Following on the premise that villains can realize the difference between right and wrong, a notion that was touched upon with Doc Ock in Spider-Man 2, the current movie wants to explore the shades of grey within both superheroes and villains, but its message about forgiveness and “having the choice to do what’s right” is sappy, simplistic and deeply questionable in light of the unclear portrayal of small-time crook and possibly cold-blooded murderer Flint Marko (Thomas Haden Church), who turns into Sandman when he stumbles into a molecular test site while trying to hide from the police. The Sideways actor is not to blame here, even faring quite decently, but the screenplay by director Sam Raimi, his brother Ivan and Alvin Sargent has radical changes in how we should view his character (the final flashback about his involvement in the carjacking that ends with Uncle Ben shot dead is wholly unsatisfying on many levels).
Let’s rewind a little. The thrust of the story is manifold, but complications really begin when Spider-Man (Tobey Maguire), spurred by his huge popularity, allows Gwen Stacy (Bryce Dallas Howard) to recreate the upside down kiss he shared with Mary Jane (Kirsten Dunst) in the first film. Understandably, Peter Parker now finds himself in the doghouse in a major way with the lovely MJ. Later, some black alien goo that came out of a meteor bonds with Peter, turning him into in a meaner, arrogant and unpredictable Spider-Man, complete with jet black outfit. Peter also humiliates competing photographer Eddie Brock Jr. (an irritating Topher Grace, but it’s not like I expected otherwise) by revealing him as a fraud, but that will come back to haunt him when Brock returns as the ferocious Venom and forges an alliance with Sandman. And then there’s the matter of Peter’s former best friend Harry Osborn (James Franco), who swore to avenge the death of his father, which he believes was brought upon by Peter as Spider-Man. Lots on the table, people. On the supporting side, comically rude editor J. Jonah Jameson (J.K. Simmons) is once again barking orders at the Daily Bugle, although he isn’t as amusing this time around (we don’t see him that often); the beautiful Elizabeth Banks also returns as his secretary.
Maguire, Dunst and Franco have to do the heavy lifting by injecting some drama in there, and they succeed about as well as they can in a film where a lot of scenes, like the one where the hero rescues Gwen Stacy from a crane-sliced building, serve no real purpose other than showing just how much money there was for CGI. The bit where Peter gets all cocky and preens around Manhattan breaking some dance moves is just weird and silly, but Maguire remains excellent in his signature role while Dunst gains our sympathy with a winning balance of resilience and humanity. There’s nothing, however, that brings to mind the weight lifted from the hero’s shoulders in Spider-Man 2 when he decided he would be Spider-Man no more, nor the exhilaration we felt when he decided he would be Spider-Man, once more. The closest we get here to that kind of emotional relevance has to do with Franco’s Harry, whose role is expanded with a good measure of success. Parallel to the love story between Peter and Mary Jane, the Spider-Man films also chart the tortured friendship between Peter and Harry, ultimately revealing the enduring power of that friendship. Harry’s amnesia storyline after an early battle with Spider-Man as the New Goblin is not as much a cop-out as you’d expect, and their second fight, especially the outcome for Harry, gives us one of the few arresting moments of the film and imbues a final, four-way showdown with added meaning.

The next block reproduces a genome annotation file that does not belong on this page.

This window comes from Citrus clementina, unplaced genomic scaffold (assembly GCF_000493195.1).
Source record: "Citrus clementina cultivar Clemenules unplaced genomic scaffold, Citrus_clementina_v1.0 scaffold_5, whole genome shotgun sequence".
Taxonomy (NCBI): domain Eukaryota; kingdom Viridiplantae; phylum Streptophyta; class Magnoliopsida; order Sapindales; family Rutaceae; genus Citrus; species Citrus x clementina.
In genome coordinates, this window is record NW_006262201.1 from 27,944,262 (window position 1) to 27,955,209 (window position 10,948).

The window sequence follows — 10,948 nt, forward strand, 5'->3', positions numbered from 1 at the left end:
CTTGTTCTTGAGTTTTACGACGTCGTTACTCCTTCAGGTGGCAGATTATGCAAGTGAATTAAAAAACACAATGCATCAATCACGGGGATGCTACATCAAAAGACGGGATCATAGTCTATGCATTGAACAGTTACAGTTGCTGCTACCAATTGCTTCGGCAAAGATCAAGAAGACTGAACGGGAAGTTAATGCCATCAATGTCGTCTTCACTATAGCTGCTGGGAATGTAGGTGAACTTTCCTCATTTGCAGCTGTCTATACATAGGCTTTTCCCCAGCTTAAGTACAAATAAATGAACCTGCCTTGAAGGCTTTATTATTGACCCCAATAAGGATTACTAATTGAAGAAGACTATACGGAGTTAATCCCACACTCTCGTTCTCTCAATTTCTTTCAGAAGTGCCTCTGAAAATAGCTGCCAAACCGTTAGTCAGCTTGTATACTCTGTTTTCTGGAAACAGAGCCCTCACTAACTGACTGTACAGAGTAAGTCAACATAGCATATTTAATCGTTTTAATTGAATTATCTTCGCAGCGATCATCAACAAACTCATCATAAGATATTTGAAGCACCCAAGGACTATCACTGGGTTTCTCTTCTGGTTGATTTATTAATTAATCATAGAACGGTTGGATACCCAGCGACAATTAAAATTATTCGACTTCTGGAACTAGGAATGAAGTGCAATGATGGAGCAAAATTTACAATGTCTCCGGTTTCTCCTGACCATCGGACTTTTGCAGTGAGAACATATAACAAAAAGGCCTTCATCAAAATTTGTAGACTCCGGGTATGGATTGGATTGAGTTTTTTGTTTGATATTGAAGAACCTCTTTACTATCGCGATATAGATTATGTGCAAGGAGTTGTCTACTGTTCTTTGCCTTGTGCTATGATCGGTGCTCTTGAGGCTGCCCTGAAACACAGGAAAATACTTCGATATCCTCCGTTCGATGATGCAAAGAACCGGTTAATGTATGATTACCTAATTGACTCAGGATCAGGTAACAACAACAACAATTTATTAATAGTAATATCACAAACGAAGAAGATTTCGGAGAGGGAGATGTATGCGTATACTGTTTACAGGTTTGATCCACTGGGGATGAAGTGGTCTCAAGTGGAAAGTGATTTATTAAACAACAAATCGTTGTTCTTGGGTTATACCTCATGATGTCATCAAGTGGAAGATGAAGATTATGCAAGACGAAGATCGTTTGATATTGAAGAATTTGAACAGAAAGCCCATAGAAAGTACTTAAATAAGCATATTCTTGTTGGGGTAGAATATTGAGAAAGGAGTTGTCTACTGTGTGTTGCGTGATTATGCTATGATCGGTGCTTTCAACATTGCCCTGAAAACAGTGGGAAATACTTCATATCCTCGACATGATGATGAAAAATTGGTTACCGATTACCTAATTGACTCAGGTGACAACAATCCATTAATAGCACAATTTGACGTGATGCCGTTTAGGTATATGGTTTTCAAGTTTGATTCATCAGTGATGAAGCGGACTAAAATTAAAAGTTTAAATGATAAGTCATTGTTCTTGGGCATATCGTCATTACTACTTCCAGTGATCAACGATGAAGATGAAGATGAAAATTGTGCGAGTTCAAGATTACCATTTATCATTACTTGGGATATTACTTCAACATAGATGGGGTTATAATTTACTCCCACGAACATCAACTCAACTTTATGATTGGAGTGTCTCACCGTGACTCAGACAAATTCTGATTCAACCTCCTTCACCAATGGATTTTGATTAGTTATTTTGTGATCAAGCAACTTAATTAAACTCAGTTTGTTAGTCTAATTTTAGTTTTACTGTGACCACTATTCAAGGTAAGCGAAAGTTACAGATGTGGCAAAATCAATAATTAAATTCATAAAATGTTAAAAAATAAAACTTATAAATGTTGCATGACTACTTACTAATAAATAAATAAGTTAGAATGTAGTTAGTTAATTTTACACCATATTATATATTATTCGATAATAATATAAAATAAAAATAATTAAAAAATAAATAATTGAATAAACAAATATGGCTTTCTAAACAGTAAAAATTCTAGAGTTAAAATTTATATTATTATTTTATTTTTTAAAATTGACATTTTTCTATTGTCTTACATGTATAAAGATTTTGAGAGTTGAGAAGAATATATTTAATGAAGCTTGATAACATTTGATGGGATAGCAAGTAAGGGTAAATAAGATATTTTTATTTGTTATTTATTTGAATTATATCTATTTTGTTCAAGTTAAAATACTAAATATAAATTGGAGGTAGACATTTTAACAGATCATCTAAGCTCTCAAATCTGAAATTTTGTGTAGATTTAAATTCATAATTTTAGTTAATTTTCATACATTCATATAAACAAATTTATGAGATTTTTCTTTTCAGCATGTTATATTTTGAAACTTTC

The second movie had a lot of depth, notably stemming from the wise words of Uncle Ben (Cliff Robertson), “with great power comes great responsibility”, and it concluded with Mary Jane accepting the perils that may come with having a superhero as her boyfriend. The ending of “Spider-Man 3” is a decent attempt at showing the heavy cost of that dual life, but it’s overshadowed by the unconvincing message I wrote about at the start of this review. And while it definitely suffers when compared to its predecessor, the third outing is also missing sizzle and clarity as a stand-alone offering, ending up just OK when it could have spun a much tighter web.
Review by Jean-François Tremblay